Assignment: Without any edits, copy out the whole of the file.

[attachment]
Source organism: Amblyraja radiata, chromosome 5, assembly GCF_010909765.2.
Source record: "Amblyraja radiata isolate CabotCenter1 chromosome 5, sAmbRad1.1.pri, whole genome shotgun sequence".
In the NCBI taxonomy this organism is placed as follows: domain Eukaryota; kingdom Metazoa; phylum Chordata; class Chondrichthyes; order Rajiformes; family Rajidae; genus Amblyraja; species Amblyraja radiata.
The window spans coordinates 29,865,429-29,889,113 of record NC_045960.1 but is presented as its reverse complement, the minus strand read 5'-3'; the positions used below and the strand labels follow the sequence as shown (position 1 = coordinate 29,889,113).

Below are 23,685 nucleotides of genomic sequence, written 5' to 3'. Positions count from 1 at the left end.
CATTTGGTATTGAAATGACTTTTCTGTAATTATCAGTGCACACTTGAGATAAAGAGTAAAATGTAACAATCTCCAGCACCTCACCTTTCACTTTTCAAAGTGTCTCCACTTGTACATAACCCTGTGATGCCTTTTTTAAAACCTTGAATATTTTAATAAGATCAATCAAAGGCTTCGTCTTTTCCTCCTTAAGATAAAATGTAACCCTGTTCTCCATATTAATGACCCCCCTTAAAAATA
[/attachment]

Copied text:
Source organism: Amblyraja radiata, chromosome 5, assembly GCF_010909765.2.
Source record: "Amblyraja radiata isolate CabotCenter1 chromosome 5, sAmbRad1.1.pri, whole genome shotgun sequence".
In the NCBI taxonomy this organism is placed as follows: domain Eukaryota; kingdom Metazoa; phylum Chordata; class Chondrichthyes; order Rajiformes; family Rajidae; genus Amblyraja; species Amblyraja radiata.
The window spans coordinates 29,865,429-29,889,113 of record NC_045960.1 but is presented as its reverse complement, the minus strand read 5'-3'; the positions used below and the strand labels follow the sequence as shown (position 1 = coordinate 29,889,113).

Below are 23,685 nucleotides of genomic sequence, written 5' to 3'. Positions count from 1 at the left end.
CATTTGGTATTGAAATGACTTTTCTGTAATTATCAGTGCACACTTGAGATAAAGAGTAAAATGTAACAATCTCCAGCACCTCACCTTTCACTTTTCAAAGTGTCTCCACTTGTACATAACCCTGTGATGCCTTTTTTAAAACCTTGAATATTTTAATAAGATCAATCAAAGGCTTCGTCTTTTCCTCCTTAAGATAAAATGTAACCCTGTTCTCCATATTAATGACCCCCCTTAAAAATA